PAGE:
Updated June 2017
Where solar can realistically be used depends on the need and motives, but generally it is in temperate areas and at latitudes lower than 38-40 degrees.
The map below gives you a general guide. Technically it just becomes feasible for you where there is at least 2.5 Peak Sun Hours (PSH) a day. That, for example, is typical for a sunny Tasmanian/New Zealand/Spanish mid-winter. Solar really comes into its own from 3.5 PSH onward. That is typical across much of Australia, Europe and the USA excepting mid-winter. It’s more or less anywhere that’s not light yellow on the map.
This map shows typical average yearly daily input in PSH. Technically 1 PSH is an irradiation of 1000 watts per square metre. Map: original source unknown.
Where solar can realistically be used
Apart from mid-winter months, most of central Australia, and central America and India has about 6.5 PSH a day. Solar modules (in 2017) are 14%-21.0% efficient in turning sunlight into electricity. About 1000 watts of solar modules in such area will thus produce 140-205 watts. That gives you about 910 – 1335 watt/hours a day.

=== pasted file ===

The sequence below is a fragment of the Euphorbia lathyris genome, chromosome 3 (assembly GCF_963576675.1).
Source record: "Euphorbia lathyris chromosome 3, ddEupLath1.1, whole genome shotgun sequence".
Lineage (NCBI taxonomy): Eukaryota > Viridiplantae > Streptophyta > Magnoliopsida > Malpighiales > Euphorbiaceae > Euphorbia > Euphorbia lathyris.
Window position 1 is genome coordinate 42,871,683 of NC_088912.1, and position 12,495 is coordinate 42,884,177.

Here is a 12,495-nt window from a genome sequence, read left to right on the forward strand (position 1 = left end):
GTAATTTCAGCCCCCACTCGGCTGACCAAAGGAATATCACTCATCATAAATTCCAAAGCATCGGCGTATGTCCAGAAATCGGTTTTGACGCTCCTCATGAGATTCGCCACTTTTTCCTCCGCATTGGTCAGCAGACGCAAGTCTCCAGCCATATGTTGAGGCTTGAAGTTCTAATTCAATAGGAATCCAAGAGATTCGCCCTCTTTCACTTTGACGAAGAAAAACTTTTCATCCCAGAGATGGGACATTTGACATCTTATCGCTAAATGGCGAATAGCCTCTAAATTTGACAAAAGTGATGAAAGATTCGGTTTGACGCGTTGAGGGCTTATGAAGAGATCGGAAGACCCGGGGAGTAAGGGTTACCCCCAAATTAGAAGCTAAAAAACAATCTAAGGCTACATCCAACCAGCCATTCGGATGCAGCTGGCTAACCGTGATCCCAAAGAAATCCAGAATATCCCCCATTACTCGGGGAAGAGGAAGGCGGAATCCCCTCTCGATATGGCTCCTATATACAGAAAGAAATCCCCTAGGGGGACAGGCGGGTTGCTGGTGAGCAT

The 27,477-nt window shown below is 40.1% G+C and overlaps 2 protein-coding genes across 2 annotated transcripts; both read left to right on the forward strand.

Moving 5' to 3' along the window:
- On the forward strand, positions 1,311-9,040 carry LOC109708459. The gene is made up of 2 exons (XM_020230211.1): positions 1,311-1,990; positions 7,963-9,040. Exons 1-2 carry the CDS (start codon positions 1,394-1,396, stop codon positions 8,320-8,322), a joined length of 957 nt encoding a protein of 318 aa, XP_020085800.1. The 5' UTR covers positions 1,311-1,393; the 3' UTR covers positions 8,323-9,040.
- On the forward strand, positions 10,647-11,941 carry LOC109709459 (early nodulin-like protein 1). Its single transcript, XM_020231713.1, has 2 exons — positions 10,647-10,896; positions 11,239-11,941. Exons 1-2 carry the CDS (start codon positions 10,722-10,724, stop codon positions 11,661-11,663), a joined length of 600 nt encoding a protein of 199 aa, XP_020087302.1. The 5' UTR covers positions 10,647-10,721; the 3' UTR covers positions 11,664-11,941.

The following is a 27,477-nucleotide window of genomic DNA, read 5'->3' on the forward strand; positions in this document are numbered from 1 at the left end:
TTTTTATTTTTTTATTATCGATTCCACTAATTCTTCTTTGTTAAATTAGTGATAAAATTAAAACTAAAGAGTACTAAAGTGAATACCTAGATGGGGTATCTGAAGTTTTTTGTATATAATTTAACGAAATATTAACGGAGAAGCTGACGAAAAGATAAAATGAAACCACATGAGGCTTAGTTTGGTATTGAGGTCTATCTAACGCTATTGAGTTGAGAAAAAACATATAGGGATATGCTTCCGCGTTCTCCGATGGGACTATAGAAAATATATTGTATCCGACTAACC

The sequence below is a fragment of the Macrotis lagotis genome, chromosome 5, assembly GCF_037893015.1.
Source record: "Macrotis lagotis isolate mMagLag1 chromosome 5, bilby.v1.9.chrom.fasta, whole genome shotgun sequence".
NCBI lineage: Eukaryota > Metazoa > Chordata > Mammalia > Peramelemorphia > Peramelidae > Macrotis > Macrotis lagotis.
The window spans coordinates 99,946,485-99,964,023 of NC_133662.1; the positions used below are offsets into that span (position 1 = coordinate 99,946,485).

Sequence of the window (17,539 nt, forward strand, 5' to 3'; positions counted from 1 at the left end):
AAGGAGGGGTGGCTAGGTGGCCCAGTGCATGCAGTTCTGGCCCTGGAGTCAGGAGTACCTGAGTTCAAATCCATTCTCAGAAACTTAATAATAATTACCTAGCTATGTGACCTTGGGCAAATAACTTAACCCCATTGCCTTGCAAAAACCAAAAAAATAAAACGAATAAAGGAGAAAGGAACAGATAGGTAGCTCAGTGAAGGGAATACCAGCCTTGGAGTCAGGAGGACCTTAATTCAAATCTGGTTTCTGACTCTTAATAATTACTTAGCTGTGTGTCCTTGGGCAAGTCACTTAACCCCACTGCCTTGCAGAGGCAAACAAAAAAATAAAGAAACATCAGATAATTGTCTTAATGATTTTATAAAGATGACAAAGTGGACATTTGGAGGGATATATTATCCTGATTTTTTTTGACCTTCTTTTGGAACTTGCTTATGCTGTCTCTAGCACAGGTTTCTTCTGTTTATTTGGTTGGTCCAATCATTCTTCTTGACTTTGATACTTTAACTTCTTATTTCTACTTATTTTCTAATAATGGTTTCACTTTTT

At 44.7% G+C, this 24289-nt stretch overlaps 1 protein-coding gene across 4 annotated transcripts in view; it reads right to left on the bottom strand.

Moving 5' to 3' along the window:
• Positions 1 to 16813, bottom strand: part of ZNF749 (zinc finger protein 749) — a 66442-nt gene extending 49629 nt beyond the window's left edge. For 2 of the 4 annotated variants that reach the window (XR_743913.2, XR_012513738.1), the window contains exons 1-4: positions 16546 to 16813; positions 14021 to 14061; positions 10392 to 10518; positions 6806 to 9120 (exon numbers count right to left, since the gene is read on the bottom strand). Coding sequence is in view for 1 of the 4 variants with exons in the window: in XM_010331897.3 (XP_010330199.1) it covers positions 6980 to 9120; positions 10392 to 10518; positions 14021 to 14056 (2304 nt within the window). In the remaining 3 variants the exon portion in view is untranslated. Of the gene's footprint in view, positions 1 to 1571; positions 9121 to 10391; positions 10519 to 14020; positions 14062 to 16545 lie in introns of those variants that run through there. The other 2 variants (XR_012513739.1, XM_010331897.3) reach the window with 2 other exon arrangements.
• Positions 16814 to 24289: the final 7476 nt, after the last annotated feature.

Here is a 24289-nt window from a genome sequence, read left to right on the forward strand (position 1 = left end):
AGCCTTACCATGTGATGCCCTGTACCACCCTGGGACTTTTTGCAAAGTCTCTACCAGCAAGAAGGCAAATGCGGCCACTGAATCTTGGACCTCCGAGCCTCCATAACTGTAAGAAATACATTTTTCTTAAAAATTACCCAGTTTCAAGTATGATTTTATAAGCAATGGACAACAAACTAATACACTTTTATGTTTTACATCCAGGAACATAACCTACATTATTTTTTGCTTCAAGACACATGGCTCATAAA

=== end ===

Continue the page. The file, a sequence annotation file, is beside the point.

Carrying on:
You can find the Peak Sun Hours, for almost anywhere. Google the name of the closest big town plus Peak Sun Hours. You can also obtain it from meteorological offices worldwide.
Our books Solar Success and Solar That Really Works! show Peak Sun Hours for Australia’s mid summer and mid winter. Solar Success covers every aspect of designing, installing and using solar in homes and properties. Solar That Really Works! does likewise for boats, cabins and RVs. Both will assist you in building a successful solar system.
These too will assist you.